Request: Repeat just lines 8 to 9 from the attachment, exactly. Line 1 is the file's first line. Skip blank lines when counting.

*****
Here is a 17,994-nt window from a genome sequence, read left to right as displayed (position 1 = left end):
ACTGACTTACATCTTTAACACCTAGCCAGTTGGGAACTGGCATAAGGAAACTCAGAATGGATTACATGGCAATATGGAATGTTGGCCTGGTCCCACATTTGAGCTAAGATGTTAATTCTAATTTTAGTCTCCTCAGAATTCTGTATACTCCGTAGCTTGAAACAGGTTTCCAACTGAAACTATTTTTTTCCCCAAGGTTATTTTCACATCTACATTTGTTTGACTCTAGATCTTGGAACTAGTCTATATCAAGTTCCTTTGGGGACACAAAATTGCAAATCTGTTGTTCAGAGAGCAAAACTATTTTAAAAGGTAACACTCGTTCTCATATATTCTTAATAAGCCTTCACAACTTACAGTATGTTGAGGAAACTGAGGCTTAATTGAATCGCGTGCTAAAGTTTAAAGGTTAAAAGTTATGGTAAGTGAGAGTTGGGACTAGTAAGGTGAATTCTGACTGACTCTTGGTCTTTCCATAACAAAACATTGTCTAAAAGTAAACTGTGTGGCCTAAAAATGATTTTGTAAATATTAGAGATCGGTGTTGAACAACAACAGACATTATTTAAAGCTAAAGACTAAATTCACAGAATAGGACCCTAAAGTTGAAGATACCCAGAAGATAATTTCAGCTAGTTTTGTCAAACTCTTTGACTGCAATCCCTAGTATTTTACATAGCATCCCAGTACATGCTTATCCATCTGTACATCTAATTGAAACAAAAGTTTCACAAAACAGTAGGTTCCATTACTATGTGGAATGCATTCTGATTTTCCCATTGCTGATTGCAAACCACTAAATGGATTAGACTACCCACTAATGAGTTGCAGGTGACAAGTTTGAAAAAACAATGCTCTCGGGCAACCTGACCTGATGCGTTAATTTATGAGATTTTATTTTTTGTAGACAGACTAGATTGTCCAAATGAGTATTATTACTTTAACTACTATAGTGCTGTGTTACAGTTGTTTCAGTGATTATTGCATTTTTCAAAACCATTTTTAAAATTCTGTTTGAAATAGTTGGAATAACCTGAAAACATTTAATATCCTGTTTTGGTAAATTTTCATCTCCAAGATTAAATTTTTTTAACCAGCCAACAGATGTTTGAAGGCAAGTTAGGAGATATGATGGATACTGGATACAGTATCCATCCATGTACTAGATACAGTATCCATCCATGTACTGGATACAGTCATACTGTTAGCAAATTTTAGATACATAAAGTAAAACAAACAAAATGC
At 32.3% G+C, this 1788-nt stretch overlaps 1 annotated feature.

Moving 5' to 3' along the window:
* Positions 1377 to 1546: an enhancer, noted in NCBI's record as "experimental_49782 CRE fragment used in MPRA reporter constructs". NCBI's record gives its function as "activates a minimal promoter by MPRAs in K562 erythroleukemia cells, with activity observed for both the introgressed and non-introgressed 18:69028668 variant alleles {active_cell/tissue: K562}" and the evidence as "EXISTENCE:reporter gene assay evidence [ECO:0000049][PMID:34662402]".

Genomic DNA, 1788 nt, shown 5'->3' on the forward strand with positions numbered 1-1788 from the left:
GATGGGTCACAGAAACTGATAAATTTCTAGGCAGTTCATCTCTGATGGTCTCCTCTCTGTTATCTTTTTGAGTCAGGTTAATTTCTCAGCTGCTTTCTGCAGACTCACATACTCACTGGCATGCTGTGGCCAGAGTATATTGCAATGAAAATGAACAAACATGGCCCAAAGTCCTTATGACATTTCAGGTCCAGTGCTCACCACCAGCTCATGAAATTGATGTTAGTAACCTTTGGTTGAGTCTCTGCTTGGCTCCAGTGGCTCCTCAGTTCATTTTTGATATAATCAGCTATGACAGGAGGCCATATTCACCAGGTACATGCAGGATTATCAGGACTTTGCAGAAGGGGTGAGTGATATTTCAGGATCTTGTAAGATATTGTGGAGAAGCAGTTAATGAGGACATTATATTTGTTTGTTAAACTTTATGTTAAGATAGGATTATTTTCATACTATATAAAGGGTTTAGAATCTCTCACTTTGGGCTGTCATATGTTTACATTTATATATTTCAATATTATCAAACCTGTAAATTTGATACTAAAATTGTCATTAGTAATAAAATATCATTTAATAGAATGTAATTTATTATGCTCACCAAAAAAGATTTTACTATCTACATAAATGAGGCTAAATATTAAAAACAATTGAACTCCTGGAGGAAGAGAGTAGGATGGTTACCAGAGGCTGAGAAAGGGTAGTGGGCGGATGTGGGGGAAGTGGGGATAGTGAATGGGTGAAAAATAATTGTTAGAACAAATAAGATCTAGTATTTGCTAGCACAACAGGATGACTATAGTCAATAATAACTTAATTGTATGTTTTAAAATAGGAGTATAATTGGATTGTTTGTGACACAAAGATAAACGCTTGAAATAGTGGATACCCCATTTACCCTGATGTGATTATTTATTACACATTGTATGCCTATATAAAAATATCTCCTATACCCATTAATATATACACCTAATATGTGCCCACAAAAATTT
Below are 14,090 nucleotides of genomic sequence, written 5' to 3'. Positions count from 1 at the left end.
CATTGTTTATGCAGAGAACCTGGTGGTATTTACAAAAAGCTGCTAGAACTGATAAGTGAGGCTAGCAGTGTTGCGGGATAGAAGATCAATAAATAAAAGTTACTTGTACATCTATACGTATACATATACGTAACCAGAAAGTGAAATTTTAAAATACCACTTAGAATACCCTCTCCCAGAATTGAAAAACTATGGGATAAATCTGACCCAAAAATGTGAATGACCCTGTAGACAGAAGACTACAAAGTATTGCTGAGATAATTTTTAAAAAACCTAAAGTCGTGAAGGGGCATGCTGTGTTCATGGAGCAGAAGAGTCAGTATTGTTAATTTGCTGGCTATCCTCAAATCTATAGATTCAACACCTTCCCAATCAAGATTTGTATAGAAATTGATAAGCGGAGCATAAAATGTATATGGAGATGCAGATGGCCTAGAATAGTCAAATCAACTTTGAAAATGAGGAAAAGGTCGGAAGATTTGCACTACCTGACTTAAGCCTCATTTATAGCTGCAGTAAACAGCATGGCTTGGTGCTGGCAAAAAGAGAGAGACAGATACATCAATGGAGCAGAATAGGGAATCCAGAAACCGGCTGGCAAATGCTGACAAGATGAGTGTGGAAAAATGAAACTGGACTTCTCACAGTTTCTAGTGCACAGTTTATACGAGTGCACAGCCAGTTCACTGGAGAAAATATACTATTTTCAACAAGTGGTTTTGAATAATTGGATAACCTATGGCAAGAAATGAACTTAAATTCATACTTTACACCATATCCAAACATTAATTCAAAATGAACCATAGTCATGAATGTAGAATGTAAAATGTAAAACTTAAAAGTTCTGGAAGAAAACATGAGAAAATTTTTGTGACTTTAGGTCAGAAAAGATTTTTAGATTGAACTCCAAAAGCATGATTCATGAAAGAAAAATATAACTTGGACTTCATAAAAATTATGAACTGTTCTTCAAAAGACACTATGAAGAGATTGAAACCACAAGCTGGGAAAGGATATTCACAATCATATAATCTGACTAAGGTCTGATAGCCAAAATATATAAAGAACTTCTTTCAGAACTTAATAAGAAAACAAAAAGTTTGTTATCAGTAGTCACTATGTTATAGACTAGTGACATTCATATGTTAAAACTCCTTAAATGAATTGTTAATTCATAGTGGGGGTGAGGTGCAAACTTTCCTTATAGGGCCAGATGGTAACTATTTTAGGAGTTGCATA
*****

Below are 14,090 nucleotides of genomic sequence, written 5' to 3'. Positions count from 1 at the left end.
CATTGTTTATGCAGAGAACCTGGTGGTATTTACAAAAAGCTGCTAGAACTGATAAGTGAGGCTAGCAGTGTTGCGGGATAGAAGATCAATAAATAAAAGTTACTTGTACATCTATACGTATACATATACGTAACCAGAAAGTGAAATTTTAAAATACCACTTAGAATACCCTCTCCCAGAATTGAAAAACTATGGGATAAATCTGACCCAAAAATGTGAATGACCCTGTAGACAGAAGACTACAAAGTATTGCTGAGATAATTTTTAAAAAACCTAAAGTCGTGAAGGGGCATGCTGTGTTCATGGAGCAGAAGAGTCAGTATTGTTAATTTGCTGGCTATCCTCAAATCTATAGATTCAACACCTTCCCAATCAAGATTTGTATAGAAATTGATAAGCGGAGCATAAAATGTATATGGAGATGCAGATGGCCTAGAATAGTCAAATCAACTTTGAAAATGAGGAAAAGGTCGGAAGATTTGCACTACCTGACTTAAGCCTCATTTATAGCTGCAGTAAACAGCATGGCTTGGTGCTGGCAAAAAGAGAGAGACAGATACATCAATGGAGCAGAATAGGGAATCCAGAAACCGGCTGGCAAATGCTGACAAGATGAGTGTGGAAAAATGAAACTGGACTTCTCACAGTTTCTAGTGCACAGTTTATACGAGTGCACAGCCAGTTCACTGGAGAAAATATACTATTTTCAACAAGTGGTTTTGAATAATTGGATAACCTATGGCAAGAAATGAACTTAAATTCATACTTTACACCATATCCAAACATTAATTCAAAATGAACCATAGTCATGAATGTAGAATGTAAAATGTAAAACTTAAAAGTTCTGGAAGAAAACATGAGAAAATTTTTGTGACTTTAGGTCAGAAAAGATTTTTAGATTGAACTCCAAAAGCATGATTCATGAAAGAAAAATATAACTTGGACTTCATAAAAATTATGAACTGTTCTTCAAAAGACACTATGAAGAGATTGAAACCACAAGCTGGGAAAGGATATTCACAATCATATAATCTGACTAAGGTCTGATAGCCAAAATATATAAAGAACTTCTTTCAGAACTTAATAAGAAAACAAAAAGTTTGTTATCAGTAGTCACTATGTTATAGACTAGTGACATTCATATGTTAAAACTCCTTAAATGAATTGTTAATTCATAGTGGGGGTGAGGTGCAAACTTTCCTTATAGGGCCAGATGGTAACTATTTTAGGAGTTGCATA